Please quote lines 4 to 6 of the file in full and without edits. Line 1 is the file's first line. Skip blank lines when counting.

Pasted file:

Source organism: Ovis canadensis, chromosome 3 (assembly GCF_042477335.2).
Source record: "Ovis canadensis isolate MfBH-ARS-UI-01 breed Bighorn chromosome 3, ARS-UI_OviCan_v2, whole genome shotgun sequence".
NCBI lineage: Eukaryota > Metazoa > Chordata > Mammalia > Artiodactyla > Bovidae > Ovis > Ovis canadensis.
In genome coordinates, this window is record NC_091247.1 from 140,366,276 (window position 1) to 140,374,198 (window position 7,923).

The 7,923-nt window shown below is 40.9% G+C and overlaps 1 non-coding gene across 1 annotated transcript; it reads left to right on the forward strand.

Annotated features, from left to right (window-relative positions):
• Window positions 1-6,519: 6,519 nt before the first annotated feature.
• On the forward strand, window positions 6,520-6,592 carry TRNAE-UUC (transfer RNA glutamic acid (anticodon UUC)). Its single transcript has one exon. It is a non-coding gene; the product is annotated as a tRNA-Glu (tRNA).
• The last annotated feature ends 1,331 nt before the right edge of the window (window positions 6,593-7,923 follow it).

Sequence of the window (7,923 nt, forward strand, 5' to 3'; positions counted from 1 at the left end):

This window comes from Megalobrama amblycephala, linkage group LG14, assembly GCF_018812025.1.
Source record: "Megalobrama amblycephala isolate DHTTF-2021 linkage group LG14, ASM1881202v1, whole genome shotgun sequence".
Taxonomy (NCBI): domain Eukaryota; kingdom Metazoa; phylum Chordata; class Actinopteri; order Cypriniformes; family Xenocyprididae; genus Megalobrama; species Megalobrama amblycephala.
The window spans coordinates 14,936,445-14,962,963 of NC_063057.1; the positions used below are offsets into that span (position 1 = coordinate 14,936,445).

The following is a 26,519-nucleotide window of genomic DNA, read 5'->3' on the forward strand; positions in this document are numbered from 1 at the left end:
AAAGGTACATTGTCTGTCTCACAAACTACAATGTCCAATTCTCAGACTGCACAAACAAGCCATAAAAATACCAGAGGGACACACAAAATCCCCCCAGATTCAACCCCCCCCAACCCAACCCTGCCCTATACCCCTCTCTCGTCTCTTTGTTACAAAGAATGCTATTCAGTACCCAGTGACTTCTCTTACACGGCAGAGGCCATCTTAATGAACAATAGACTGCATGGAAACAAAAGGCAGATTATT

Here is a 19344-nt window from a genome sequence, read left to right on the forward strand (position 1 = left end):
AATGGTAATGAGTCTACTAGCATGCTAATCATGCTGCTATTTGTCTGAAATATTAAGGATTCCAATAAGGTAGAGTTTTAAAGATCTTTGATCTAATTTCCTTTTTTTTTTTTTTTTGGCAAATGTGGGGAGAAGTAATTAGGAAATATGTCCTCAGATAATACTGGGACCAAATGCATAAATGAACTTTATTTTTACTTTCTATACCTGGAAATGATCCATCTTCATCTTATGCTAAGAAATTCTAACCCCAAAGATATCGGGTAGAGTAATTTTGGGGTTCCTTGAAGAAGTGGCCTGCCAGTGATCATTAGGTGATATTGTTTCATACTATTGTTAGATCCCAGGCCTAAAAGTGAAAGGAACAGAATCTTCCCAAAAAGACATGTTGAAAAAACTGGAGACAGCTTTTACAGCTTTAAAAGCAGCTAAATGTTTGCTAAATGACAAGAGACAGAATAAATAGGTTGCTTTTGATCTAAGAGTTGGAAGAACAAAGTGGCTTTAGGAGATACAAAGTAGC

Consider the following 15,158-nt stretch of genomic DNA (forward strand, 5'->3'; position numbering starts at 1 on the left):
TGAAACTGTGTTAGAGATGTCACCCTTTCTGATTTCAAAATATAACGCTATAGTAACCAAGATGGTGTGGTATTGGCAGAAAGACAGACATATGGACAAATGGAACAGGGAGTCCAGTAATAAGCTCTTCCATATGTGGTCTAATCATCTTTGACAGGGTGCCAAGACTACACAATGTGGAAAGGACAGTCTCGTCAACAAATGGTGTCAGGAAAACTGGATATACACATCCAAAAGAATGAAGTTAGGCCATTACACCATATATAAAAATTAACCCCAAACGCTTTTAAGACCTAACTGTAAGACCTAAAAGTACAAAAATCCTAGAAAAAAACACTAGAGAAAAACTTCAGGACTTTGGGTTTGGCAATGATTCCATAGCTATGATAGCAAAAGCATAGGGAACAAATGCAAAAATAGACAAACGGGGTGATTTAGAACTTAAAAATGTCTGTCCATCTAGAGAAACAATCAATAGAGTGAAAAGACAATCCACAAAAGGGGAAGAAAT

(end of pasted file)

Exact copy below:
In genome coordinates, this window is record NC_091247.1 from 140,366,276 (window position 1) to 140,374,198 (window position 7,923).

The 7,923-nt window shown below is 40.9% G+C and overlaps 1 non-coding gene across 1 annotated transcript; it reads left to right on the forward strand.

Annotated features, from left to right (window-relative positions):